North Korea has said US missile strikes against a Syrian airfield on Friday were “an unforgivable act of aggression” that showed its decision to develop nuclear weapons was “the right choice a million times over”.
- North Korea said US strikes vindicated decision to strengthen military power
- Kim Jong-un has exchanged pledges of friendship and cooperation with Bashar al-Assad
- Mr Trump earlier spoke of an “outstanding” relationship with North Korea’s ally China
The response by North Korea’s foreign ministry, carried by the official KCNA news agency, was the first since US warships in the Mediterranean Sea launched dozens of missiles at a Syrian air base which the Pentagon says was involved in a chemical weapons attack earlier in the week.
“The US missile attack against Syria is a clear and unforgivable act of aggression against a sovereign state and we strongly condemn this,” KCNA quoted an unnamed spokesman for the North Korean foreign ministry as saying.
“The reality of today proves our decision to strengthen our military power to stand against force with force was the right choice a million times over,” KCNA said.
Diplomatically-isolated North Korea considers Syria a key ally.
KCNA said its leader, Kim Jong-un, and Syrian leader Bashar al-Assad exchanged messages of warm wishes and pledges of friendship and cooperation between the two countries.
Mr Assad thanked Mr Kim for recognising the Syrian struggle to “meet such challenges as sinister actions of the world’s terrorists, and encouraged Syria to successfully weather the crisis without fail,” KCNA said.
Syria denies it carried out the chemical attack.
The US strikes came as President Donald Trump hosted Chinese President Xi Jinping in Florida to press the leader of North Korea’s sole diplomatic ally to do more to curb Pyongyang’s nuclear ambitions.
North Korea is believed to be developing missiles capable of hitting the United States and a nuclear arsenal in defiance of UN sanctions.
It has conducted five nuclear tests — two since the beginning of last year — and scores of missile tests.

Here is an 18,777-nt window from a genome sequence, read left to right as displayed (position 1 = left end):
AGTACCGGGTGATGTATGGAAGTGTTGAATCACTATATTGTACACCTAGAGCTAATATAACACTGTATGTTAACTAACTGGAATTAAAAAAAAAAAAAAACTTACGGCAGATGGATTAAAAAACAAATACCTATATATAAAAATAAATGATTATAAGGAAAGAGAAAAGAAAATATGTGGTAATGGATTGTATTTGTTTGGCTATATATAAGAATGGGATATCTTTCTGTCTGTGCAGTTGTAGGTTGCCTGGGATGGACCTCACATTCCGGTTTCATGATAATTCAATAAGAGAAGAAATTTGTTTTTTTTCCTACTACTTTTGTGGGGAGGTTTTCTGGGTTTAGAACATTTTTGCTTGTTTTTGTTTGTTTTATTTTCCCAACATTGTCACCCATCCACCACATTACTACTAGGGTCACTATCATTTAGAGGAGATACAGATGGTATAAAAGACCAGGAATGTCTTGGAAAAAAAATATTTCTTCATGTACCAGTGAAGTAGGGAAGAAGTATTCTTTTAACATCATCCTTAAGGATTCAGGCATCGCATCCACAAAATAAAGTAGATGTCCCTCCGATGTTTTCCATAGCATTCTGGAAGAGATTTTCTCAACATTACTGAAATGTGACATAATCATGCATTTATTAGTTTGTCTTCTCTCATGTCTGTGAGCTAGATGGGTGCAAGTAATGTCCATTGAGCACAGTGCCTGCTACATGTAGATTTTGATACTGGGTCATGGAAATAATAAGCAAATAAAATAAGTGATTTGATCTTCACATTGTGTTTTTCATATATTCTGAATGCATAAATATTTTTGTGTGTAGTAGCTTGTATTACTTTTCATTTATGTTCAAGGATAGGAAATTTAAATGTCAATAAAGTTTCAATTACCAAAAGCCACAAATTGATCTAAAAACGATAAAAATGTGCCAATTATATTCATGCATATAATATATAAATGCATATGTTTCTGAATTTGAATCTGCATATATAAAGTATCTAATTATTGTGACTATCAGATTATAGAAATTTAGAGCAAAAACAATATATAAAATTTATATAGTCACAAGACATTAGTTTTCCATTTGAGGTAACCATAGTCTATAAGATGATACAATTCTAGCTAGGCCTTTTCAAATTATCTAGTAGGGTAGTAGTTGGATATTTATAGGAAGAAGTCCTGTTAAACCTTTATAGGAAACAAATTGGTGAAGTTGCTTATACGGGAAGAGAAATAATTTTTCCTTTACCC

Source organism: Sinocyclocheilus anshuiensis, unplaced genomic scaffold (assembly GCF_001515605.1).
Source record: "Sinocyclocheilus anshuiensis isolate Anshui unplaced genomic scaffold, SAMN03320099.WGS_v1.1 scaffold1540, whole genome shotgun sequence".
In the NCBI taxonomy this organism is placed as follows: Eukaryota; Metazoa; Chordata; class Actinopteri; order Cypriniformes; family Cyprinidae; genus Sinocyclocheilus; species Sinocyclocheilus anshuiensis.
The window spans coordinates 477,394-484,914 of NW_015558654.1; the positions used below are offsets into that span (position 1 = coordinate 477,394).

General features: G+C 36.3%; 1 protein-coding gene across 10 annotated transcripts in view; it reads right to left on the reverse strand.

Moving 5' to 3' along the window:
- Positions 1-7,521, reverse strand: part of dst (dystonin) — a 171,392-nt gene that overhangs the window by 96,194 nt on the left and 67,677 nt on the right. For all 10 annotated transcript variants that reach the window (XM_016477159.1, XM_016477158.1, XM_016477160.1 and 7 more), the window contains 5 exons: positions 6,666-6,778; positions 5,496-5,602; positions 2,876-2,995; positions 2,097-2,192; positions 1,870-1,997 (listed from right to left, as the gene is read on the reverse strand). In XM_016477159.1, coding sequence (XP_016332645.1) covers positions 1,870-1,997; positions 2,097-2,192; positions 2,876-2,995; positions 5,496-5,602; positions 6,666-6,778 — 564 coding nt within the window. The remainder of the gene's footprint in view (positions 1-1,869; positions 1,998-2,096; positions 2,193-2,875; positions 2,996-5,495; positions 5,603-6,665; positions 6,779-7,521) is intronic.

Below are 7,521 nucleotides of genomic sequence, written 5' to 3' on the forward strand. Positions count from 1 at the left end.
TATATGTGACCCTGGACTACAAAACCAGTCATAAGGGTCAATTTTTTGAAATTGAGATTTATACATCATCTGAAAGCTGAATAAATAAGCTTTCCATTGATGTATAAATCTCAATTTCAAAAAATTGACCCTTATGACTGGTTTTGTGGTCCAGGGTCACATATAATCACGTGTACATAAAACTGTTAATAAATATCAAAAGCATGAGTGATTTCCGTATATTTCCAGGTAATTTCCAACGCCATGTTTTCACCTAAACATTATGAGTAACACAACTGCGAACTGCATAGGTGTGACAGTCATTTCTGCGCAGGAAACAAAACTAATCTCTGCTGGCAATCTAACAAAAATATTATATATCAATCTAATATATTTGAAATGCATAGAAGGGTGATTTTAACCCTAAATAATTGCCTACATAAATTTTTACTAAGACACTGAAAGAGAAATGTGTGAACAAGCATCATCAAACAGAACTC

US ready to carry out further strikes
US Navy Admiral Michelle Howard said the cruise missile strikes had destroyed the means to deliver chemical weapons from the air base targeted, and the US military remained ready to carry out further strikes if needed.
Admiral Howard said the US had decided to launch the strikes after the United Nations failed to pass a resolution condemning a deadly chemical weapons attack that killed scores of people in rebel-held Khan Sheikhoun.
“We conducted strikes against an air field which was the means by which the chemicals were launched into the air. Those means don’t exist now,” Admiral Howard said.
UK Foreign Secretary cancels Russia visit
British Foreign Secretary Boris Johnson cancelled a planned trip to Russia because of fast-moving events in Syria.
Mr Johnson said the situation in Syria has changed “fundamentally” following the chemical attack and the US response.
He condemned Russia’s continued defence of Mr Assad “even after the chemical weapons attack on innocent civilians”.
He had planned to travel to Russia on Monday on a trip intended to start a fresh dialogue with Moscow.
US Secretary of State Rex Tillerson plans to meet with G-7 foreign ministers in Europe next week before going on to Moscow.
Syrian government TV shows the burned and damaged hangar and warplanes at the Shayrat airbase. (AP: Syrian Government TV)
Mr Johnson said Mr Tillerson would be able to give a “clear and coordinated message to the Russians”.
In Damascus, dozens of Syrian students gathered outside the offices of the United Nations to protest the US missile attack.
The protesters in the capital held banners and chanted “Death to America” and “Death to Israel”.
One of the banners they carried read: “The Iraqi scenario will not be repeated in Syria.” They were referring to the 2003 US-led invasion of Iraq after Washington said Saddam Hussein was hiding weapons of mass destruction — a belief that later turned out to be incorrect.
University student Ashraf Fadel said he came to denounce “the unjust American aggression against Syria”.
He added that the United Nations was “created to support America instead of serving the wronged people”.
Elsewhere in Syria, activists opposed to the Islamic State group said a US-led coalition airstrike hit a boat carrying civilians fleeing across the Euphrates River.
The groups Raqqa is Being Slaughtered Silently and Sound and Picture said the attack killed a woman and her six children.
The attack occurred in the Shuaib al-Zeker area, near where US-backed Syrian fighters have been on the offensive against IS under the cover of coalition airstrikes.
Activists and state media said a separate airstrike by the US-led coalition on the northern IS-held village of Hneida killed at least 14 civilians, including children.
The Observatory said 15 people, including four children, were killed in the airstrike.
The Sound and Picture group said the airstrike hit an internet cafe, killing 14 people.
In Saudi Arabia, the official Saudi Press Agency reported that President Trump has spoken by telephone with King Salman about the US missile strike on Syria.
The news agency reported that during the Friday phone call, the Saudi monarch congratulated Mr Trump for his “courageous decision”.
Saudi Arabia said the missile launch was the right response to “the crimes of this regime to its people in light of the failure of the international community to stop it”.
The kingdom is among the most vehement opponents of Assad and supports Sunni rebel groups fighting to oust him.
The Sunni rulers of Saudi Arabia are in a power struggle for regional dominance with Iran’s Shiite government.